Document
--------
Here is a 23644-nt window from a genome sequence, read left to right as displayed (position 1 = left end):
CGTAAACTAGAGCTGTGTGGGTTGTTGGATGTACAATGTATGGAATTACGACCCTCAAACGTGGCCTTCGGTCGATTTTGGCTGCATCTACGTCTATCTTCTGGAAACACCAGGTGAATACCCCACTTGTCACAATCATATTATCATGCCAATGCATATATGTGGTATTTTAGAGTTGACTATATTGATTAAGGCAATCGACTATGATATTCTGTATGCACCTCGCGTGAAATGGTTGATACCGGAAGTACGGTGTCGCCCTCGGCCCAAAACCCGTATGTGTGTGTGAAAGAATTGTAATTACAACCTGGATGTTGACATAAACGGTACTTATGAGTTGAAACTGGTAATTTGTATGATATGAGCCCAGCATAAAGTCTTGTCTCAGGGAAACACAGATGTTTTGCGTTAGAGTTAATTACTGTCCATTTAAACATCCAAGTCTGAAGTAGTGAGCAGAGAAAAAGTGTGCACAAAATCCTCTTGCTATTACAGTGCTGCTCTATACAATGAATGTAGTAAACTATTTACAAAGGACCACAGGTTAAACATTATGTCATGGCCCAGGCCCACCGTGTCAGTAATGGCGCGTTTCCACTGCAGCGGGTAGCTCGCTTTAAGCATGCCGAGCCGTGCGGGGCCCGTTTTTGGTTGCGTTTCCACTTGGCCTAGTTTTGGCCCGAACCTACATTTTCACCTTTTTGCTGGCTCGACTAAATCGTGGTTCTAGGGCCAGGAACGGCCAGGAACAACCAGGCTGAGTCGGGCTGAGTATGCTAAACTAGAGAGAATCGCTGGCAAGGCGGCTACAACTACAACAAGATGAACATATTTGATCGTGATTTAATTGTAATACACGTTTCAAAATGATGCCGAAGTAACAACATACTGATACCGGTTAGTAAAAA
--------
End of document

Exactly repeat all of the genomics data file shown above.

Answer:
Here is a 23644-nt window from a genome sequence, read left to right as displayed (position 1 = left end):
CGTAAACTAGAGCTGTGTGGGTTGTTGGATGTACAATGTATGGAATTACGACCCTCAAACGTGGCCTTCGGTCGATTTTGGCTGCATCTACGTCTATCTTCTGGAAACACCAGGTGAATACCCCACTTGTCACAATCATATTATCATGCCAATGCATATATGTGGTATTTTAGAGTTGACTATATTGATTAAGGCAATCGACTATGATATTCTGTATGCACCTCGCGTGAAATGGTTGATACCGGAAGTACGGTGTCGCCCTCGGCCCAAAACCCGTATGTGTGTGTGAAAGAATTGTAATTACAACCTGGATGTTGACATAAACGGTACTTATGAGTTGAAACTGGTAATTTGTATGATATGAGCCCAGCATAAAGTCTTGTCTCAGGGAAACACAGATGTTTTGCGTTAGAGTTAATTACTGTCCATTTAAACATCCAAGTCTGAAGTAGTGAGCAGAGAAAAAGTGTGCACAAAATCCTCTTGCTATTACAGTGCTGCTCTATACAATGAATGTAGTAAACTATTTACAAAGGACCACAGGTTAAACATTATGTCATGGCCCAGGCCCACCGTGTCAGTAATGGCGCGTTTCCACTGCAGCGGGTAGCTCGCTTTAAGCATGCCGAGCCGTGCGGGGCCCGTTTTTGGTTGCGTTTCCACTTGGCCTAGTTTTGGCCCGAACCTACATTTTCACCTTTTTGCTGGCTCGACTAAATCGTGGTTCTAGGGCCAGGAACGGCCAGGAACAACCAGGCTGAGTCGGGCTGAGTATGCTAAACTAGAGAGAATCGCTGGCAAGGCGGCTACAACTACAACAAGATGAACATATTTGATCGTGATTTAATTGTAATACACGTTTCAAAATGATGCCGAAGTAACAACATACTGATACCGGTTAGTAAAAA